I can't manage to find the time to compile the mixtape I sort of promised here ages ago and time will be in even much shorter supply in the near future. As an attempt to redeem the 'debt', I share as is a mid-eighties cassette by Libaaxyada Maaweeliska Banaadir (Banaadir Entertainment Lions).
LMB was a popular theater troupe founded in the late 70s/early 80s by a group of veteran artists and fledgeling talents. The project was intended to integrate young and old, tradition and modernity - a sort of Scorsese/Levin's "Godfathers and Sons" avant la lettre... but here with the godmothers, daughters and grandchildren, too. Besides entertainment, LMB's main goal revolved around the preservation and dissemination of the performng arts heritage of Banaadir, the region comprising Mogadishu and its immediate surroundings. In their alas ephemeral existence, they produced about a dozen plays which were highly appreciated nationwide.
ContentThis tape carries the soundtrack of the mid-80s play "Xiddigtii Is Xujeysay" ("The Self-Denouncing Star"). In that period, drama productions were staged in theaters and open stadia, and spread on VHS. The play/film scores were, however, rarely released apart on tape. Given the sonic flaws, this k7 is probably a bootleg recorded live outdoors by an audience member - Somalia's nr.1 hobby at the time... so to speak
All the tracks are sung or poetically recited by Axmed Naaji Sacad, Maxamed Cabdow Saalim and mainly Faadumo Qaasim, a socio-politically and artistically brightly shining star since the 60s who sadly passed away last year. R.I.P !
MusicFor each play LMB toured with a different orchestra, almost always consisting of traditional and modern instrumentalists. The musical direction of this piece was in the hands of the aforementioned multitalented Axmed Naaji Sacad whose great 70s band "Shareero" is playing the lead role.
The modern instruments are up front and I, for one, would be contented with less Hohner organ and more roars by the local instruments. The music and singing are, however, often based on the notes of time-honoured traditional poetry, dance and music genres.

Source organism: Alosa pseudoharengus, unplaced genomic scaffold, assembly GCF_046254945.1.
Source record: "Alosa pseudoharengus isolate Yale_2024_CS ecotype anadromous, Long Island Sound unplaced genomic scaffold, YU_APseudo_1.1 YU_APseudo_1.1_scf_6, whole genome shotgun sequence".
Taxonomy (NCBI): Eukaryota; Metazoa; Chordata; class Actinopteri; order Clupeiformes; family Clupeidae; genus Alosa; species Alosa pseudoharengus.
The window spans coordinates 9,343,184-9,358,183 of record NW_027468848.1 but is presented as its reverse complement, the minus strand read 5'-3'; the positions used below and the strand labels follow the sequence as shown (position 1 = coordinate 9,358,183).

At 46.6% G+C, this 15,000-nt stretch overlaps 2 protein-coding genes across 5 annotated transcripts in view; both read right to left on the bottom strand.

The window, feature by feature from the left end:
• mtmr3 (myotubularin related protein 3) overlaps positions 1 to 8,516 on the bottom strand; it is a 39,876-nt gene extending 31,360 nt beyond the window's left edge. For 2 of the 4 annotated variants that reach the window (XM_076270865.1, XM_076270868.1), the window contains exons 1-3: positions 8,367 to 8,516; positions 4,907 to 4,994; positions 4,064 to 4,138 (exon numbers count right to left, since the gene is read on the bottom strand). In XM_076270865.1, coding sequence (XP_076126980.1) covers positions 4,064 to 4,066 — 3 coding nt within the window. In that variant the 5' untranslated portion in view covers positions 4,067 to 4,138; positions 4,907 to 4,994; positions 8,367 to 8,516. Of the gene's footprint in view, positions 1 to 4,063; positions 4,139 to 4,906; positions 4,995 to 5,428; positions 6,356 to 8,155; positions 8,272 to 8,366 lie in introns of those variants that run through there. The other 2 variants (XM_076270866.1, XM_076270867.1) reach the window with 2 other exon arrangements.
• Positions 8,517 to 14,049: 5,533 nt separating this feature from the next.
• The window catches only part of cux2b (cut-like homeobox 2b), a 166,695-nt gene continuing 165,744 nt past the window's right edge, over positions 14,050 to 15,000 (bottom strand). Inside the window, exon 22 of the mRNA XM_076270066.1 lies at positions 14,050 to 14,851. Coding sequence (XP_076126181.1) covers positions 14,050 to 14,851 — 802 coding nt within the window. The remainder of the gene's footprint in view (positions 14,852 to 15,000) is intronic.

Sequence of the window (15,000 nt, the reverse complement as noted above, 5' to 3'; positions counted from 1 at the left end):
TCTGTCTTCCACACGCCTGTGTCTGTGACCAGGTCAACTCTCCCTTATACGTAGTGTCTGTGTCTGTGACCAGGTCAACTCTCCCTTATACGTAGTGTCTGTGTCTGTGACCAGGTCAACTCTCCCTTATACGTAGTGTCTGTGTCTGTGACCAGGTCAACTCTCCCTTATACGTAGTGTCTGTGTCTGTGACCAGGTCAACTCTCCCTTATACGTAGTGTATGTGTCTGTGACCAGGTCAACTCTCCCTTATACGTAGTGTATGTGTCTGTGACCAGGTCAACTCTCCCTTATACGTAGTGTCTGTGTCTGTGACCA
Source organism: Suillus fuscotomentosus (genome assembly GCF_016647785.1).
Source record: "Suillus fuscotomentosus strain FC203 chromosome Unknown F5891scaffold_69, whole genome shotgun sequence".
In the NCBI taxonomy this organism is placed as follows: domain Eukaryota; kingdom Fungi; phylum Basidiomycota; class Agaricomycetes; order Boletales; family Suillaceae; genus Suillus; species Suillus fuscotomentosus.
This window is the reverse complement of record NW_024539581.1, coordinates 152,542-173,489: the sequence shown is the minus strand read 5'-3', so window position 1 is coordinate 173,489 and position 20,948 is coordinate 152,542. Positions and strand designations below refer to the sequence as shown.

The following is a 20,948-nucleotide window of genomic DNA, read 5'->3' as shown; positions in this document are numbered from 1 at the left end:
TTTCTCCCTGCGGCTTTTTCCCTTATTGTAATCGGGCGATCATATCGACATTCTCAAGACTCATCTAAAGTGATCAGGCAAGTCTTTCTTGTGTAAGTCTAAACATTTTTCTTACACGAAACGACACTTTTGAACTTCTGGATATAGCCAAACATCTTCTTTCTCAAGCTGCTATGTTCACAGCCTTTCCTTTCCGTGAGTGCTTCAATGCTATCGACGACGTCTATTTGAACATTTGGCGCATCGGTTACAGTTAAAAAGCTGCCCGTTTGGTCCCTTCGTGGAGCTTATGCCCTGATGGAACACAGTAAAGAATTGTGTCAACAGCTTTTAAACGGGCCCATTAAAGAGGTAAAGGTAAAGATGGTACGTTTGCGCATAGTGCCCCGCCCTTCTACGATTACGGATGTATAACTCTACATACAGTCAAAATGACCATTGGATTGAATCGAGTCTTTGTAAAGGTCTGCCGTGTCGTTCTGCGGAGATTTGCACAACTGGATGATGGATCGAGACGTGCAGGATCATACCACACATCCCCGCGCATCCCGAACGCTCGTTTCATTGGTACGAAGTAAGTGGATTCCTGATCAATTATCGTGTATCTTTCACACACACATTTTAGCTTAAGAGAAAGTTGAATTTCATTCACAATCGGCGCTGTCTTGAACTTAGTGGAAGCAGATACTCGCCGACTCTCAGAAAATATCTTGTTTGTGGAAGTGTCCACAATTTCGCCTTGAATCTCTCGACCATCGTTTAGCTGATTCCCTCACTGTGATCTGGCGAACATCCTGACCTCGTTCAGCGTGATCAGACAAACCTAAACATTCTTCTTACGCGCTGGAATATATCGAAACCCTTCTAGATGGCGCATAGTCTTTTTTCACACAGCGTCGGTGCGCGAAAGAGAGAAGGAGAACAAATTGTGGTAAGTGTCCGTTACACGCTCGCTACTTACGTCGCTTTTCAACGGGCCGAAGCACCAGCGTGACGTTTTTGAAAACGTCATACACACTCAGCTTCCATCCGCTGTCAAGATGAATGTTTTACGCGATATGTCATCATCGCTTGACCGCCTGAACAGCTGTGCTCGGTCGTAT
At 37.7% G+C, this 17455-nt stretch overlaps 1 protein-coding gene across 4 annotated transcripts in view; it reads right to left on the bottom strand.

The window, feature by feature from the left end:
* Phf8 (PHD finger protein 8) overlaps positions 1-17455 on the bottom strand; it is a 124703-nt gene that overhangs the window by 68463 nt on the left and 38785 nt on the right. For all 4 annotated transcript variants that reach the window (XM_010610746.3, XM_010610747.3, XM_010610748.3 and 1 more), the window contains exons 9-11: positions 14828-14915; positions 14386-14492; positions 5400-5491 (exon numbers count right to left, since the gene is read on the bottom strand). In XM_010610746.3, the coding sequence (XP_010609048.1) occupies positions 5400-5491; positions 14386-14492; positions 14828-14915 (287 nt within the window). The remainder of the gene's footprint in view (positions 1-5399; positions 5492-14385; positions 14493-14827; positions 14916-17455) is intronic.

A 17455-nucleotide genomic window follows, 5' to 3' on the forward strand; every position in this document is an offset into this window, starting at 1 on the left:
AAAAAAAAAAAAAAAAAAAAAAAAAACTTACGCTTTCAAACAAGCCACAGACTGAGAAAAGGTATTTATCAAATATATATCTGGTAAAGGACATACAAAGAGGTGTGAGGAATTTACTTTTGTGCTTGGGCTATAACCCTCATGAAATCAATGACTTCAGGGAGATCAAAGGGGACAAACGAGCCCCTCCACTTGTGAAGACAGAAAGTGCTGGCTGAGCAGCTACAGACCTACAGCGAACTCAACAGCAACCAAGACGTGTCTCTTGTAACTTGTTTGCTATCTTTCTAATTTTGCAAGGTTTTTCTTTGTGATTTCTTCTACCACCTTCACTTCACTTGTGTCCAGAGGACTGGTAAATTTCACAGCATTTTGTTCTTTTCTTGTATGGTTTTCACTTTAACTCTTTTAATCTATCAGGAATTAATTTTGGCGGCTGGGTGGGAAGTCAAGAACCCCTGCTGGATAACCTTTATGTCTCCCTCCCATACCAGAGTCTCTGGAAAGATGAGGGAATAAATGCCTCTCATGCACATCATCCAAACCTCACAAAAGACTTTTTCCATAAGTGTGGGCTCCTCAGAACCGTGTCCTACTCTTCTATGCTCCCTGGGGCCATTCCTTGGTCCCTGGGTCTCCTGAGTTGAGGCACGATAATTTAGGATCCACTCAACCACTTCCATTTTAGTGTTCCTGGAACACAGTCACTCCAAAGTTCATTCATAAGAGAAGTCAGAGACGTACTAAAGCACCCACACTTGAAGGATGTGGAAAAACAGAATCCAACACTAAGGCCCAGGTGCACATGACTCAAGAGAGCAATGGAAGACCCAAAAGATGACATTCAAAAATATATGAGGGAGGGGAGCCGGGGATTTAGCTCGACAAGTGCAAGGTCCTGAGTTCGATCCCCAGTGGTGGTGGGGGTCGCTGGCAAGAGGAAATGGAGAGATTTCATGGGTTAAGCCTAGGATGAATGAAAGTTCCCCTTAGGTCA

In addition to the readily recognizable modern instruments, anyone who is familiar with Somali culture will also frequently detect in this tape and get tingled - from head to heels - by an impressive array of currently neglected traditional instruments.
Although sparsely used and often overwhelmed by the electric instruments, some local lions are still holding their own. Particularly the reeme (roaring drum), shagal (metal hoe-blades), shunuuf (vegetable ankle rattles), shambal (wooden clappers), malkad (flute) and sumaari (double clarinet) casually manage to swing to the forefront. These precious and endangered instruments are setting the pace by generating distinct rhythms and melodies (see genres under the tracks) to send a call to a group of colourfully clad folk dancers who respond with graciously intoxicating and sinuously serpentine movements... gently enticing the spectators (occasionally including yours truly) to the dance floor.
Those were the days...!
01. Soo Xarakoo ("Strut Out In Style")
- Genre: Batar/Botor
02. Adaan Milkigaa Ahee ("I Am All Yours")
- Genre: Wiglo
03. Abidkaay Ammaan Ma Sheegin ("I Never Dish Out [Unjustified] Praise Words")
- Genre: Sharax, Saylici
04. Naga Tag! Kac! Hooyaa? ("Get Lost! Rise Up! Got It?")
- Genre: Geblo shimbir
05. Diinle Kabiiroow ("Diinle, The Great")
- Genre: Kabeebey
06. Hab I Soo Dheh ("Jump Into My Arms")
- Genre: Walasaqo
07. Haan Iyo Haruubkeed ("Water Container and Its Cover / Milk Vessel and Its Lid)
- Genre: Dhaanto
08. Waa Habeenkii Dhalashadaadee ("It's Your Birthnight")
- Genre: Saddexley
09. Kun Qof Iiga Roonoow ("More Valuable Than Thousand Persons")
- Genre: Niiko
10. Sabraayaa Sedkii Hela ("Patience Pays Off")
- Genre: Hirwo
PS. I'm not an expert and it's quite possible that my recognition of the multitude of Somali genres is, in some cases, off beat. Many genres ressemble each other and some are as deceptively similar as identical twins. Moreover, besides the traditional instruments I mentioned, I recognize others one can hear after careful listening. But I'm quite sure I miss a few others. For example, I can't remember/find the name of the fantastic balafon/vibraphone on mainly tracks 8 and 9. I'd appreciate any corrections and additional info.
PPS. I've the impression a couple of tracks are missing. Anyone?
PPPS. This entry is also published by the seminal African music blog "Likembe" where you can find more on Somali music.